Cortex-wide neural interfacing via transparent polymer skulls
Leila Ghanbari, Russell E. Carter, Matthew L. Rynes, Judith Dominguez, Gang Chen, Anant Naik, Jia Hu, Md Abdul Kader Sagar, Lenora Haltom, Nahom Mossazghi, Madelyn M. Gray, Sarah L. West, Kevin W. Eliceiri, Timothy J. Ebner, Suhasa B. Kodandaramaiah
Received Date: 30th August 2018
Neural computations occurring simultaneously in multiple cerebral cortical regions are critical for mediating cognition, perception and sensorimotor behaviors. Enormous progress has been made in understanding how neural activity in specific cortical regions contributes to behavior. However, there is a lack of tools that allow simultaneous monitoring and perturbing neural activity from multiple cortical regions. To fill this need, we have engineered “See-Shells” – digitally designed, morphologically realistic, transparent polymer skulls that allow long-term (>200 days) optical access to 45 mm2 of the dorsal cerebral cortex in the mouse. We demonstrate the ability to perform mesoscopic imaging, as well as cellular and subcellular resolution two-photon imaging of neural structures up to 600 μm through the See-Shells. See-Shells implanted on transgenic mice expressing genetically encoded calcium (Ca2+) indicators allow tracking of neural activities from multiple, non-contiguous regions spread across millimeters of the cortex. Further, neural probes can access the brain through perforated See-Shells, either for perturbing or recording neural activity from localized brain regions simultaneously with whole cortex imaging. As See-Shells can be constructed using readily available desktop fabrication tools and modified to fit a range of skull geometries, they provide a powerful tool for investigating brain structure and function.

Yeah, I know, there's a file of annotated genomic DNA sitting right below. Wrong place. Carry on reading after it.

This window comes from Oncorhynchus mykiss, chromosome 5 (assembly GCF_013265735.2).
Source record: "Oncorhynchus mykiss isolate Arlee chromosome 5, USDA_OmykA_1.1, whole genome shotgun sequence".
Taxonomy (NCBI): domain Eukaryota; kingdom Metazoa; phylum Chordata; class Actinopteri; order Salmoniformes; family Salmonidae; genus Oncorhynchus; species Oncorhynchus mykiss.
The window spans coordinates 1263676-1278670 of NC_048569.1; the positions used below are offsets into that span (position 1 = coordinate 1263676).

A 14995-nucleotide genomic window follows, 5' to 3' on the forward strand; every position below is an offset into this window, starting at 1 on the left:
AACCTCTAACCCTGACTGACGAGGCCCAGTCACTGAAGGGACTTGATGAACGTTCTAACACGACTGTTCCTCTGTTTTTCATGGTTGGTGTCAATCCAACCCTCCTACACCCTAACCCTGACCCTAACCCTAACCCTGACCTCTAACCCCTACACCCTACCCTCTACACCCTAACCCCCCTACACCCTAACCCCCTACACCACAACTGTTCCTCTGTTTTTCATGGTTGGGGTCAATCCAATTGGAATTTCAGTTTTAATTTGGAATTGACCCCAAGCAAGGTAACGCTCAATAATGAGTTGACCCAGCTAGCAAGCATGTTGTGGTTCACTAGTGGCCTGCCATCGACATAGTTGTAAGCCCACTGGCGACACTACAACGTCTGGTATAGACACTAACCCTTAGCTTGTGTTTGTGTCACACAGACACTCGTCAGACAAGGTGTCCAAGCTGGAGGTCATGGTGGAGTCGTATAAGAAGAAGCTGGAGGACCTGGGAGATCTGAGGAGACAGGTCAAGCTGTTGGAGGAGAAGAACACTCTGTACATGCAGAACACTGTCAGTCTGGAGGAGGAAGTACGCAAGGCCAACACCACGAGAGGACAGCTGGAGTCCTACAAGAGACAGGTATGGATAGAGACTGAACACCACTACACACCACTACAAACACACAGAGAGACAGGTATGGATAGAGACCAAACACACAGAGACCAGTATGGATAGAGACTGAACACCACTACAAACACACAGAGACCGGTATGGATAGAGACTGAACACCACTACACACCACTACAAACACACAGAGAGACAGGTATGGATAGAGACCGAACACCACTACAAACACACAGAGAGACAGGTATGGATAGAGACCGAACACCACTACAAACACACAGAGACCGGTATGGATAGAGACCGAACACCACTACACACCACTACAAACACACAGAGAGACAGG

Read in full at bioRxiv.
This is an abstract of a preprint hosted on an independent third party site. It has not been peer reviewed but is currently under consideration at Nature Communications.